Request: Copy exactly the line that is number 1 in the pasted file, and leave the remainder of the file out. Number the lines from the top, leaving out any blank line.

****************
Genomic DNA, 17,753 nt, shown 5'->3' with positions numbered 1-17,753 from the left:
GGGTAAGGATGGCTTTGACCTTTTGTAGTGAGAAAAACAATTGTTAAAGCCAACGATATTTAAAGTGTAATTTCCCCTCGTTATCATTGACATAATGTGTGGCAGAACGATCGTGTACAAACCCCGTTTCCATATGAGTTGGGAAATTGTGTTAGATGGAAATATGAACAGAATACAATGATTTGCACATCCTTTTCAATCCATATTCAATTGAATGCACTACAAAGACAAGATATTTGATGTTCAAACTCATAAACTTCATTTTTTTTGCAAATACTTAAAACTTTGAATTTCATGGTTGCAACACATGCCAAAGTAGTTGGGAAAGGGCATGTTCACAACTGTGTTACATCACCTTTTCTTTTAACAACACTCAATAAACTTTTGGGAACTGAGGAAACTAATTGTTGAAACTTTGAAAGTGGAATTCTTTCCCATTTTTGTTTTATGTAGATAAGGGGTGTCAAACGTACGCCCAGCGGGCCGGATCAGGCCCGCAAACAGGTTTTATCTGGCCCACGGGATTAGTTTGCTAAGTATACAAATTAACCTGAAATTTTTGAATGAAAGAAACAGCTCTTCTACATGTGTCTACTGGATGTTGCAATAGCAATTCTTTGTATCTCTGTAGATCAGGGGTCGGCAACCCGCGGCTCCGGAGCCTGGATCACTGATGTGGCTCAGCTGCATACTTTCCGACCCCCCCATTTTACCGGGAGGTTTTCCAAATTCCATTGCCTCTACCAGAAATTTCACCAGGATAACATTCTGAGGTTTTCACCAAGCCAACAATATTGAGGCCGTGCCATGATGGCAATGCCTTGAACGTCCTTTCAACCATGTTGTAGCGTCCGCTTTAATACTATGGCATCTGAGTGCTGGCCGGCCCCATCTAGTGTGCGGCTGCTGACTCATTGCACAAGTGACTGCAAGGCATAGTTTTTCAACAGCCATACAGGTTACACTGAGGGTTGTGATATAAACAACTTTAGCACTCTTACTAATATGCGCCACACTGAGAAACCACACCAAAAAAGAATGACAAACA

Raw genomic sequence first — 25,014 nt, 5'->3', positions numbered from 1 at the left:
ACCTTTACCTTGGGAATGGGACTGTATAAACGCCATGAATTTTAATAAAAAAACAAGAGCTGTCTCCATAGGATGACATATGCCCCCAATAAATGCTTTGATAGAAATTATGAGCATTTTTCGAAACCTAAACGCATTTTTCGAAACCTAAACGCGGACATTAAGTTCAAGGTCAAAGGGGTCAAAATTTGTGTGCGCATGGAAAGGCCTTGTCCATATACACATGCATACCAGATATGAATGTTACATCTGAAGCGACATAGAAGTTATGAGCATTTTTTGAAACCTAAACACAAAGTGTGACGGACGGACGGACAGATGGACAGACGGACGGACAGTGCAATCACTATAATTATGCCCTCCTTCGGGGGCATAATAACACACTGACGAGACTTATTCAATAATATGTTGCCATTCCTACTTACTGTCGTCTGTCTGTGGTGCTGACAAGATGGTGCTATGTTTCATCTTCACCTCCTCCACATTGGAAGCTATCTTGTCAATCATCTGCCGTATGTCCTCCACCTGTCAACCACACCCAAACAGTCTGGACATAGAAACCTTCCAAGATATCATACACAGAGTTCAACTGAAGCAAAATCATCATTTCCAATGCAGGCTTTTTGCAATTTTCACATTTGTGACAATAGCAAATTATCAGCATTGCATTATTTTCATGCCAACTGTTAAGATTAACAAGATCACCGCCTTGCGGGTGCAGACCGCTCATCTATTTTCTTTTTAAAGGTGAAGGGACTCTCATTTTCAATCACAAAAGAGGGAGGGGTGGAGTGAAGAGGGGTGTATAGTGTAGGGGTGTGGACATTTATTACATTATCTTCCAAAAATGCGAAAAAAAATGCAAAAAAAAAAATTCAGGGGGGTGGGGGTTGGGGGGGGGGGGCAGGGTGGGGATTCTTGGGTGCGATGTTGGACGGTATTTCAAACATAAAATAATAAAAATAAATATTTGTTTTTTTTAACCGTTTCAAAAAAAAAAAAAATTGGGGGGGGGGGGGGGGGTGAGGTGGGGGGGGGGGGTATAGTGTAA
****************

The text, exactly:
Genomic DNA, 17,753 nt, shown 5'->3' with positions numbered 1-17,753 from the left: